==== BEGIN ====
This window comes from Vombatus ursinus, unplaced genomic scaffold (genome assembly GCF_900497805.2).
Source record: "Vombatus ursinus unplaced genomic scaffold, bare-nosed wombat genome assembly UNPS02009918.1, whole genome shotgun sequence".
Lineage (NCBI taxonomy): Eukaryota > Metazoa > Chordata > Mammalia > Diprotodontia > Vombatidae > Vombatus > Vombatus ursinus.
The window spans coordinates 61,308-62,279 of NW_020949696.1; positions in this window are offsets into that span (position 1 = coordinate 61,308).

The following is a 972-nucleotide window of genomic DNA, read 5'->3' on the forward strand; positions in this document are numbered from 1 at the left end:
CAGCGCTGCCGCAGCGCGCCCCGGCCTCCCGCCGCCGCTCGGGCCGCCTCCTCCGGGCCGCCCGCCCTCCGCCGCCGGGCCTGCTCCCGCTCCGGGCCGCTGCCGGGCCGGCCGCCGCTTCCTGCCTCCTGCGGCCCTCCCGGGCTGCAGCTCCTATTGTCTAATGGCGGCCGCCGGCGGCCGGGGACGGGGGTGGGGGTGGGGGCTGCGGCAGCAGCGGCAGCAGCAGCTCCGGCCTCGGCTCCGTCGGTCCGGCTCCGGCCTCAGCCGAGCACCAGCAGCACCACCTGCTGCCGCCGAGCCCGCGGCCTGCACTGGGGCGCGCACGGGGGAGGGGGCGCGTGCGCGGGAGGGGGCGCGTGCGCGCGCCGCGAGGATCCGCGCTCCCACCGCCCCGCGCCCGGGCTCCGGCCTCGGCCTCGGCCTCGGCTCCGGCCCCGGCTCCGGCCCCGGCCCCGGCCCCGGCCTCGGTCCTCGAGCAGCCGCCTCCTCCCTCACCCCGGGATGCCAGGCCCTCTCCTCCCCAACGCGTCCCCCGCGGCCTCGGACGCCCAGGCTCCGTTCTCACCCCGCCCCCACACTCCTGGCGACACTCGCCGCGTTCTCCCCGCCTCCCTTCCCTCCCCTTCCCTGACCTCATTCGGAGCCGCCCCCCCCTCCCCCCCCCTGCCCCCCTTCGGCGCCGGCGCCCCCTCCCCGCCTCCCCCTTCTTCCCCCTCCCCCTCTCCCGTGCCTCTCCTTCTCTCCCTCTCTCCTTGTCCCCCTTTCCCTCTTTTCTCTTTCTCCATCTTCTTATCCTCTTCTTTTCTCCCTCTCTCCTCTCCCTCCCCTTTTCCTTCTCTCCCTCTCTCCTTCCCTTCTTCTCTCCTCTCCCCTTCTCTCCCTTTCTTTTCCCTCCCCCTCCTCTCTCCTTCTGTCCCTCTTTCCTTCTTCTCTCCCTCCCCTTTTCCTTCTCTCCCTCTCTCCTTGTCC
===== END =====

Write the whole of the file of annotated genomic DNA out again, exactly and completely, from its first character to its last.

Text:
This window comes from Vombatus ursinus, unplaced genomic scaffold (genome assembly GCF_900497805.2).
Source record: "Vombatus ursinus unplaced genomic scaffold, bare-nosed wombat genome assembly UNPS02009918.1, whole genome shotgun sequence".
Lineage (NCBI taxonomy): Eukaryota > Metazoa > Chordata > Mammalia > Diprotodontia > Vombatidae > Vombatus > Vombatus ursinus.
The window spans coordinates 61,308-62,279 of NW_020949696.1; positions in this window are offsets into that span (position 1 = coordinate 61,308).

The following is a 972-nucleotide window of genomic DNA, read 5'->3' on the forward strand; positions in this document are numbered from 1 at the left end:
CAGCGCTGCCGCAGCGCGCCCCGGCCTCCCGCCGCCGCTCGGGCCGCCTCCTCCGGGCCGCCCGCCCTCCGCCGCCGGGCCTGCTCCCGCTCCGGGCCGCTGCCGGGCCGGCCGCCGCTTCCTGCCTCCTGCGGCCCTCCCGGGCTGCAGCTCCTATTGTCTAATGGCGGCCGCCGGCGGCCGGGGACGGGGGTGGGGGTGGGGGCTGCGGCAGCAGCGGCAGCAGCAGCTCCGGCCTCGGCTCCGTCGGTCCGGCTCCGGCCTCAGCCGAGCACCAGCAGCACCACCTGCTGCCGCCGAGCCCGCGGCCTGCACTGGGGCGCGCACGGGGGAGGGGGCGCGTGCGCGGGAGGGGGCGCGTGCGCGCGCCGCGAGGATCCGCGCTCCCACCGCCCCGCGCCCGGGCTCCGGCCTCGGCCTCGGCCTCGGCTCCGGCCCCGGCTCCGGCCCCGGCCCCGGCCCCGGCCTCGGTCCTCGAGCAGCCGCCTCCTCCCTCACCCCGGGATGCCAGGCCCTCTCCTCCCCAACGCGTCCCCCGCGGCCTCGGACGCCCAGGCTCCGTTCTCACCCCGCCCCCACACTCCTGGCGACACTCGCCGCGTTCTCCCCGCCTCCCTTCCCTCCCCTTCCCTGACCTCATTCGGAGCCGCCCCCCCCTCCCCCCCCCTGCCCCCCTTCGGCGCCGGCGCCCCCTCCCCGCCTCCCCCTTCTTCCCCCTCCCCCTCTCCCGTGCCTCTCCTTCTCTCCCTCTCTCCTTGTCCCCCTTTCCCTCTTTTCTCTTTCTCCATCTTCTTATCCTCTTCTTTTCTCCCTCTCTCCTCTCCCTCCCCTTTTCCTTCTCTCCCTCTCTCCTTCCCTTCTTCTCTCCTCTCCCCTTCTCTCCCTTTCTTTTCCCTCCCCCTCCTCTCTCCTTCTGTCCCTCTTTCCTTCTTCTCTCCCTCCCCTTTTCCTTCTCTCCCTCTCTCCTTGTCC